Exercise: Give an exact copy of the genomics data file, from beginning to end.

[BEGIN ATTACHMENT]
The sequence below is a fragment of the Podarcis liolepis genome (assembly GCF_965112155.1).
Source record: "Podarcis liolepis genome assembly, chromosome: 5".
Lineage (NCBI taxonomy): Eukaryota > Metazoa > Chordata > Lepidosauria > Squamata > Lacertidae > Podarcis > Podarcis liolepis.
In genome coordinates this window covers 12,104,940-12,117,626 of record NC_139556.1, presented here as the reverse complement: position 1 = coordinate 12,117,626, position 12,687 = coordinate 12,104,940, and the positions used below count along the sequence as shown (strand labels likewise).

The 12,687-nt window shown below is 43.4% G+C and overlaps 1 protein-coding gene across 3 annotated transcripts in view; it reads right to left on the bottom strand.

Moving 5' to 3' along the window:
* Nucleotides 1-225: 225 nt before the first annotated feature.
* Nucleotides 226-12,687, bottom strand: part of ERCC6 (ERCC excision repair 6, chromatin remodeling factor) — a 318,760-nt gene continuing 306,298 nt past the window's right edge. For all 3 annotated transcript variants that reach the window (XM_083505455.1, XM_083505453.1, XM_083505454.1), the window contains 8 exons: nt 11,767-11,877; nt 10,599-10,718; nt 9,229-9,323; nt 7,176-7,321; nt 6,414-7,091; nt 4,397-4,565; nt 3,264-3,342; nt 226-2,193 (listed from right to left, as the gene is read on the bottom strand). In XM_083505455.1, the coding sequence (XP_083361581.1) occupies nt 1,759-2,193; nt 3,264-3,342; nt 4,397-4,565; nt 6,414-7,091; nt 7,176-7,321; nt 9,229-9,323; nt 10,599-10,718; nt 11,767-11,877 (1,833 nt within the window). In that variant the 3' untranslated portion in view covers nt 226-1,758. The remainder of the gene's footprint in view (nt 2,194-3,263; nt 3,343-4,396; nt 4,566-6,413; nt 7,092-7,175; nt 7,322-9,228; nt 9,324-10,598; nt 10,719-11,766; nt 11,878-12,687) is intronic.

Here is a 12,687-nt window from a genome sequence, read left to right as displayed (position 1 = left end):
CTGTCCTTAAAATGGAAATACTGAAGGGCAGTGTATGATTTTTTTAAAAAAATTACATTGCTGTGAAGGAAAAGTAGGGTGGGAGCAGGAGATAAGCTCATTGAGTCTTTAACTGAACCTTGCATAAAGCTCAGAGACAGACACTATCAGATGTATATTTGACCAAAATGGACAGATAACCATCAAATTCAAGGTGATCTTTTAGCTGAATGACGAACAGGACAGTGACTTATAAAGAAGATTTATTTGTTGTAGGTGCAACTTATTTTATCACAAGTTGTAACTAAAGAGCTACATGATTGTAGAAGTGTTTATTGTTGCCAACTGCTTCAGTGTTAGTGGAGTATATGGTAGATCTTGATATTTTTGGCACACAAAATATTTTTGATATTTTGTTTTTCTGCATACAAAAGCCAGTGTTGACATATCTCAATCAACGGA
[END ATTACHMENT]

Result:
The sequence below is a fragment of the Podarcis liolepis genome (assembly GCF_965112155.1).
Source record: "Podarcis liolepis genome assembly, chromosome: 5".
Lineage (NCBI taxonomy): Eukaryota > Metazoa > Chordata > Lepidosauria > Squamata > Lacertidae > Podarcis > Podarcis liolepis.
In genome coordinates this window covers 12,104,940-12,117,626 of record NC_139556.1, presented here as the reverse complement: position 1 = coordinate 12,117,626, position 12,687 = coordinate 12,104,940, and the positions used below count along the sequence as shown (strand labels likewise).

The 12,687-nt window shown below is 43.4% G+C and overlaps 1 protein-coding gene across 3 annotated transcripts in view; it reads right to left on the bottom strand.

Moving 5' to 3' along the window:
* Nucleotides 1-225: 225 nt before the first annotated feature.
* Nucleotides 226-12,687, bottom strand: part of ERCC6 (ERCC excision repair 6, chromatin remodeling factor) — a 318,760-nt gene continuing 306,298 nt past the window's right edge. For all 3 annotated transcript variants that reach the window (XM_083505455.1, XM_083505453.1, XM_083505454.1), the window contains 8 exons: nt 11,767-11,877; nt 10,599-10,718; nt 9,229-9,323; nt 7,176-7,321; nt 6,414-7,091; nt 4,397-4,565; nt 3,264-3,342; nt 226-2,193 (listed from right to left, as the gene is read on the bottom strand). In XM_083505455.1, the coding sequence (XP_083361581.1) occupies nt 1,759-2,193; nt 3,264-3,342; nt 4,397-4,565; nt 6,414-7,091; nt 7,176-7,321; nt 9,229-9,323; nt 10,599-10,718; nt 11,767-11,877 (1,833 nt within the window). In that variant the 3' untranslated portion in view covers nt 226-1,758. The remainder of the gene's footprint in view (nt 2,194-3,263; nt 3,343-4,396; nt 4,566-6,413; nt 7,092-7,175; nt 7,322-9,228; nt 9,324-10,598; nt 10,719-11,766; nt 11,878-12,687) is intronic.

Here is a 12,687-nt window from a genome sequence, read left to right as displayed (position 1 = left end):
CTGTCCTTAAAATGGAAATACTGAAGGGCAGTGTATGATTTTTTTAAAAAAATTACATTGCTGTGAAGGAAAAGTAGGGTGGGAGCAGGAGATAAGCTCATTGAGTCTTTAACTGAACCTTGCATAAAGCTCAGAGACAGACACTATCAGATGTATATTTGACCAAAATGGACAGATAACCATCAAATTCAAGGTGATCTTTTAGCTGAATGACGAACAGGACAGTGACTTATAAAGAAGATTTATTTGTTGTAGGTGCAACTTATTTTATCACAAGTTGTAACTAAAGAGCTACATGATTGTAGAAGTGTTTATTGTTGCCAACTGCTTCAGTGTTAGTGGAGTATATGGTAGATCTTGATATTTTTGGCACACAAAATATTTTTGATATTTTGTTTTTCTGCATACAAAAGCCAGTGTTGACATATCTCAATCAACGGA